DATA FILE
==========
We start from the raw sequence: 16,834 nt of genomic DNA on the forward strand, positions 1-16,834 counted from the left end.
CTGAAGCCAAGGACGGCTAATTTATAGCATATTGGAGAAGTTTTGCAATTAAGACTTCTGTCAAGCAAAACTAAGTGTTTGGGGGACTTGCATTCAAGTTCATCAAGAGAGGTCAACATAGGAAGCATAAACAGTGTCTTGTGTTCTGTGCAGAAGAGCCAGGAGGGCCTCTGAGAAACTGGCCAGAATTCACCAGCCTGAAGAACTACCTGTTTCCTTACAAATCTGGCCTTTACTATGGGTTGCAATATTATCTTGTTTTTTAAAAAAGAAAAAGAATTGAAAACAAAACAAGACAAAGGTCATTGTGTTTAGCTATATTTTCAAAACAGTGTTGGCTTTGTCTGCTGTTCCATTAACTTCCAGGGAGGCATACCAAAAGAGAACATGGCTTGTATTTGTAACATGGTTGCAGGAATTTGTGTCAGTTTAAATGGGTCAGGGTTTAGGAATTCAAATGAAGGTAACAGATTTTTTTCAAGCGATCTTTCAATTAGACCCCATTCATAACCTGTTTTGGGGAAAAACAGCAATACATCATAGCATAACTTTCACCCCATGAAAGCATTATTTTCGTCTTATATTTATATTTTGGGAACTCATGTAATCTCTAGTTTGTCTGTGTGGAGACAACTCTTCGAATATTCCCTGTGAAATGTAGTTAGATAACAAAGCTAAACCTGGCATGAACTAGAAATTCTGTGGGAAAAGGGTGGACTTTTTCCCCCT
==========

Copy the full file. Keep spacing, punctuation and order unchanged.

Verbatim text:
We start from the raw sequence: 16,834 nt of genomic DNA on the forward strand, positions 1-16,834 counted from the left end.
CTGAAGCCAAGGACGGCTAATTTATAGCATATTGGAGAAGTTTTGCAATTAAGACTTCTGTCAAGCAAAACTAAGTGTTTGGGGGACTTGCATTCAAGTTCATCAAGAGAGGTCAACATAGGAAGCATAAACAGTGTCTTGTGTTCTGTGCAGAAGAGCCAGGAGGGCCTCTGAGAAACTGGCCAGAATTCACCAGCCTGAAGAACTACCTGTTTCCTTACAAATCTGGCCTTTACTATGGGTTGCAATATTATCTTGTTTTTTAAAAAAGAAAAAGAATTGAAAACAAAACAAGACAAAGGTCATTGTGTTTAGCTATATTTTCAAAACAGTGTTGGCTTTGTCTGCTGTTCCATTAACTTCCAGGGAGGCATACCAAAAGAGAACATGGCTTGTATTTGTAACATGGTTGCAGGAATTTGTGTCAGTTTAAATGGGTCAGGGTTTAGGAATTCAAATGAAGGTAACAGATTTTTTTCAAGCGATCTTTCAATTAGACCCCATTCATAACCTGTTTTGGGGAAAAACAGCAATACATCATAGCATAACTTTCACCCCATGAAAGCATTATTTTCGTCTTATATTTATATTTTGGGAACTCATGTAATCTCTAGTTTGTCTGTGTGGAGACAACTCTTCGAATATTCCCTGTGAAATGTAGTTAGATAACAAAGCTAAACCTGGCATGAACTAGAAATTCTGTGGGAAAAGGGTGGACTTTTTCCCCCT